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Moments of ValuationExploring Sites of Dissonance$
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Ariane Berthoin Antal, Michael Hutter, and David Stark

Print publication date: 2015

Print ISBN-13: 9780198702504

Published to Oxford Scholarship Online: March 2015

DOI: 10.1093/acprof:oso/9780198702504.001.0001

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Evaluating Valuation

Evaluating Valuation

Connoisseurship, Technology, and Art Attribution in an American Court of Law

Chapter:
(p.89) 5 Evaluating Valuation
Source:
Moments of Valuation
Author(s):

John Brewer

Publisher:
Oxford University Press
DOI:10.1093/acprof:oso/9780198702504.003.0005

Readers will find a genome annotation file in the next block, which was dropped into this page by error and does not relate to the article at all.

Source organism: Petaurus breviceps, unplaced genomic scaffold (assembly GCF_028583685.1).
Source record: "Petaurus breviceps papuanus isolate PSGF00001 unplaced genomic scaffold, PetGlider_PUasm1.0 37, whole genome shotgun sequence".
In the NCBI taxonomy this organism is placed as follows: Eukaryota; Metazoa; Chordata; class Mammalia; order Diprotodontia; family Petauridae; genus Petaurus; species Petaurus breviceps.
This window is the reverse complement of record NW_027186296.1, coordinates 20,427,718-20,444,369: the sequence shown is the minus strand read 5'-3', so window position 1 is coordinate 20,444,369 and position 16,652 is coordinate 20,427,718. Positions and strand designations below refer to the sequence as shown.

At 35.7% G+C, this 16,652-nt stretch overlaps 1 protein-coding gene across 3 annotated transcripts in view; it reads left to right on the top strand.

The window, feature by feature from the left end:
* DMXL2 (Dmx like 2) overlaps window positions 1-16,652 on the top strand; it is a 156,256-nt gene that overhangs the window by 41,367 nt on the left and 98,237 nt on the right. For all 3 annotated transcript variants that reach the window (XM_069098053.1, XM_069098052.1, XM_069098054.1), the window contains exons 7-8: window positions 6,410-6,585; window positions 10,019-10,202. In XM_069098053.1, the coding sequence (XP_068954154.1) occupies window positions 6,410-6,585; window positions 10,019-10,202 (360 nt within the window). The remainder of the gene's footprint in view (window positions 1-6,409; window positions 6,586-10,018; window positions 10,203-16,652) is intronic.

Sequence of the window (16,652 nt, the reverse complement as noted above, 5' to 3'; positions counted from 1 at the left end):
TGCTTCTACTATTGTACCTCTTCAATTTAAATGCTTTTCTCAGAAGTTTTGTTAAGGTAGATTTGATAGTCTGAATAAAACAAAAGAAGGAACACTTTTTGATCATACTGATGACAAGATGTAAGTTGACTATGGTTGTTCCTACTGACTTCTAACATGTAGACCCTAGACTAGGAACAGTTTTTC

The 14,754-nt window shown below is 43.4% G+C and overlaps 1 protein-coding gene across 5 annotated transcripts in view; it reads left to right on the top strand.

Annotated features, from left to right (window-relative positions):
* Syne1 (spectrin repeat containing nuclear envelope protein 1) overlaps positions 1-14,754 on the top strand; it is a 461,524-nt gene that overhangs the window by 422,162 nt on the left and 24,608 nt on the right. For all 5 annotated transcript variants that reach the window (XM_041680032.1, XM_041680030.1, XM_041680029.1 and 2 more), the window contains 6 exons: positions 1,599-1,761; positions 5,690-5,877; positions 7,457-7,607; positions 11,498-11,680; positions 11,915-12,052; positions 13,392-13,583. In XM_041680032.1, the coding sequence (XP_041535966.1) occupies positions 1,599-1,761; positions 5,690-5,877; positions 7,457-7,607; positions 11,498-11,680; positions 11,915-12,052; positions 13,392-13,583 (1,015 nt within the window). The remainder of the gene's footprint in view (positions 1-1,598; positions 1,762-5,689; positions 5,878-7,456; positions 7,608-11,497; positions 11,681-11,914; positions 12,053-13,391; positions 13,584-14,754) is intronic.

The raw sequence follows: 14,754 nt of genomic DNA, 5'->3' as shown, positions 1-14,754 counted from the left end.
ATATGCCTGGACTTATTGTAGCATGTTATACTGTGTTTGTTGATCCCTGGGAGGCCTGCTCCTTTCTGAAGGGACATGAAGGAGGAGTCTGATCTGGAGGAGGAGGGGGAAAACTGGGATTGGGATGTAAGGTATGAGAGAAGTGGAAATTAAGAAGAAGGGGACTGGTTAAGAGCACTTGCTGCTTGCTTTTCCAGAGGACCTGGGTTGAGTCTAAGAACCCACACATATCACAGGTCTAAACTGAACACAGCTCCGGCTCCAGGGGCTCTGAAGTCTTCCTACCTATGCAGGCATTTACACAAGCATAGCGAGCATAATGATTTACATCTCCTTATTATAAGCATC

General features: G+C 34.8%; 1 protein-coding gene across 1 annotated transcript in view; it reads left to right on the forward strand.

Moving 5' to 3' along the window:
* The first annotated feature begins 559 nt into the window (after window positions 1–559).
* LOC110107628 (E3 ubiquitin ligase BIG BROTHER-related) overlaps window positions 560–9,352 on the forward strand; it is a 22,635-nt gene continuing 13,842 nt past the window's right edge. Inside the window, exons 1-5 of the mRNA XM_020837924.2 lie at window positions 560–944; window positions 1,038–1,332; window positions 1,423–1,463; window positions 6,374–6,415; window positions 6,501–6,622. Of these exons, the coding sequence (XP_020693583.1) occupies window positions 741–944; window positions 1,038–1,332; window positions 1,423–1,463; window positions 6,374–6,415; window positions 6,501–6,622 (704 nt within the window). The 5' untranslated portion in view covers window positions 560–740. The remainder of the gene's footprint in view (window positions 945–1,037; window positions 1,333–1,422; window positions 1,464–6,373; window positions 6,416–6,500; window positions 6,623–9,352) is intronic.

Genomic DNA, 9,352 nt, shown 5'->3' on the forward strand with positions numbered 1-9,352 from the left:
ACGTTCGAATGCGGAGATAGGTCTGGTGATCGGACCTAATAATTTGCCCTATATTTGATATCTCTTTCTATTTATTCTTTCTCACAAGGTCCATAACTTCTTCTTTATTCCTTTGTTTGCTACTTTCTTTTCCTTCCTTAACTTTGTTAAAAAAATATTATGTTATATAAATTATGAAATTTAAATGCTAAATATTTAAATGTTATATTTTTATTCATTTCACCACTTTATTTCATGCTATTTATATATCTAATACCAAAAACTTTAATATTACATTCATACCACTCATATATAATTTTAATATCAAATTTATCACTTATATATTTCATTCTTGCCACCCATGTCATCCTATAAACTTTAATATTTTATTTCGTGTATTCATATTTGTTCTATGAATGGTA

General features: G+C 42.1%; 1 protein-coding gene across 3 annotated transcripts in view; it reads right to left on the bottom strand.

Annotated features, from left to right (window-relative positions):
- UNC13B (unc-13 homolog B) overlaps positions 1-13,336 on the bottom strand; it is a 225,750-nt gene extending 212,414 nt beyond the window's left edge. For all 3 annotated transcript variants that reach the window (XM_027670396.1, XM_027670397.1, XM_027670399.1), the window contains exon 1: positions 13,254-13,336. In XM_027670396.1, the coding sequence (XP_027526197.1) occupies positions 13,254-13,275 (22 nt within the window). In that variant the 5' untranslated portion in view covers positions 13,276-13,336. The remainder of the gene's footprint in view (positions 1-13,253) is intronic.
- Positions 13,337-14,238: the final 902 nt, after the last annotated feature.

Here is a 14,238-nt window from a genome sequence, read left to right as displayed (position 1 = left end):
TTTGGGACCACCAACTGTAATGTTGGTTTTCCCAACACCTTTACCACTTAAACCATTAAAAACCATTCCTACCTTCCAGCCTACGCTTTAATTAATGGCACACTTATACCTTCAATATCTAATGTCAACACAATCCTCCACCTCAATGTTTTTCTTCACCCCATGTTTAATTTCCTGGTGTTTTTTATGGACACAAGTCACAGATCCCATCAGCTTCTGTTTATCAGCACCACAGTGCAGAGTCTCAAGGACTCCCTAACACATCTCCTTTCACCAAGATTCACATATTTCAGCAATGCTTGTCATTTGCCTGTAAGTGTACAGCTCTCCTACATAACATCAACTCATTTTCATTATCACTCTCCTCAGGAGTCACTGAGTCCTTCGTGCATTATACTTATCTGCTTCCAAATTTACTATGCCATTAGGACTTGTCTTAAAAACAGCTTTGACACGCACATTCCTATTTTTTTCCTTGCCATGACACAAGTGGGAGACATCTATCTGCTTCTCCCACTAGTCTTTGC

The case of Hahn versus Duveen, tried in New York in 1929, hinged on the attribution of a painting supposedly by Leonardo Da Vinci. Was attribution, as the art dealer Duveen claimed, primarily a question of experts’ intuitive judgment, or should it be established, as Hahn’s lawyers asserted, by empirically verifiable scientific methods? In adjudicating the conflict between these two very different regimes of truth, both the court and the jury rejected intuitive judgment and therefore the testimony of some of the most important experts in the Old Master art market. The evaluators were evaluated and found wanting. The outcome was site specific—it pointed to the weakness of intuitive art expertise as legal evidence—but in the long run it helped shape a closer co-operation between those with the experienced eye and experts in the scientific properties of pictures.

Keywords:   expertise, connoisseurship, art expertise, art market, intuition, art world, Old Masters, art science, Joseph Duveen

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